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Online Lessons for Teachers: Learning Evolution

LESSON 2: 

Who Was Charles Darwin?

Back to LESSON 2

Activity 1: Darwin's Great Voyage of Discovery

Activity 1: Teacher Notes

Activity 2: Teacher Notes

Materials You'll Need:

• 

White paper

• 

Rulers

• 

Tape

Activity 2: Evolution's Role in History

Charles Darwin did not step off the Beagle and discover "evolution" lurking under a rock on the Galapagos Islands. Darwin based his theory on his own observations and the work of previous scientists. For instance, geologist Charles Lyell argued in 1830 that the Earth was formed through gradual, slow-moving processes. This helped give Darwin the idea that living things might also evolve. The English economist Thomas Malthus had the idea that since more creatures are born each year than the number that die, populations are held in check by famine and disease. This sparked Darwin's idea about natural selection. Perhaps evolution was not a surprising idea, but an idea whose time had come. After all, Alfred Russell Wallace sent a letter to Darwin proposing very similar ideas before Darwin had published his theory. In this activity, you will see how evolutionary theory depended on the scientific ideas that came before it and influenced the ideas that followed it.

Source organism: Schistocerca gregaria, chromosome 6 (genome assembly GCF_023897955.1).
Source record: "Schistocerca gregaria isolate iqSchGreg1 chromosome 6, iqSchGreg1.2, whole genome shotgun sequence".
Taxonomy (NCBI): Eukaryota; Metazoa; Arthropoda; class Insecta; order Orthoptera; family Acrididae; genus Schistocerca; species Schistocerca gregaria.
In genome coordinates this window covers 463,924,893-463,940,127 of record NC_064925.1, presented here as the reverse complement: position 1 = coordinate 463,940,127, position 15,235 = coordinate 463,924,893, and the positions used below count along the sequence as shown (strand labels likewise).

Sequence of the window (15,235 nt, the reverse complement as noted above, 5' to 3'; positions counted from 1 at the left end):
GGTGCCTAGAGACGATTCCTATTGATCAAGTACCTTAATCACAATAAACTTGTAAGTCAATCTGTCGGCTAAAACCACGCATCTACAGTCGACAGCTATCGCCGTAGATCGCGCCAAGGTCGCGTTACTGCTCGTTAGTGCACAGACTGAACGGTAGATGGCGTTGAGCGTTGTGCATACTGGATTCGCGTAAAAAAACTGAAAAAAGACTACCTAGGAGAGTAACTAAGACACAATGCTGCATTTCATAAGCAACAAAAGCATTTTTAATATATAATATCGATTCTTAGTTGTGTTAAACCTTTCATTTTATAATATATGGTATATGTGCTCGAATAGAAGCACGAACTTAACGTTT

Procedures
Part A: Evolutionary Theory Evolves

1. 

Visit the Evolution Revolution Web activity and select "Rise of Evolution."

 Screen grab from the Evolution Revolution Web activity.

Evolution Revolution
(Flash)

2. 

Tape three sheets of white paper together, end to end, the long way, and use a ruler to draw a line across the center. Devise a scale for your timeline starting with 1543 and continuing to the present.

3. 

Record the 31 events from the Rise of Evolution timeline on the bottom half of your timeline. Use your own words to describe each event. Label this half of the timeline, "Events in the History of Evolutionary Thought."

4. 

Next you will add events from world history to the top half of your timeline. Visit the Hyper History Web site and choose about 30 events from world history. You should find events that are familiar to you, so when you look at the timeline as a whole, you will have a better sense of when the important steps in the development of evolutionary thought took place. Label this half of the timeline "Events in World History."

Part B: If Only He Had Known...

1. 

Highlight the events or individuals on the evolution section of your timeline that influenced Charles Darwin as he created his theory of natural selection. Use another color to highlight or circle the people or events that could have helped Darwin if he had known about them.

3. 

Discuss your selections with your classmates. Speculate about how Darwin's theory might have been different if he had known about genetics, the age of the Earth, and other related ideas.

 

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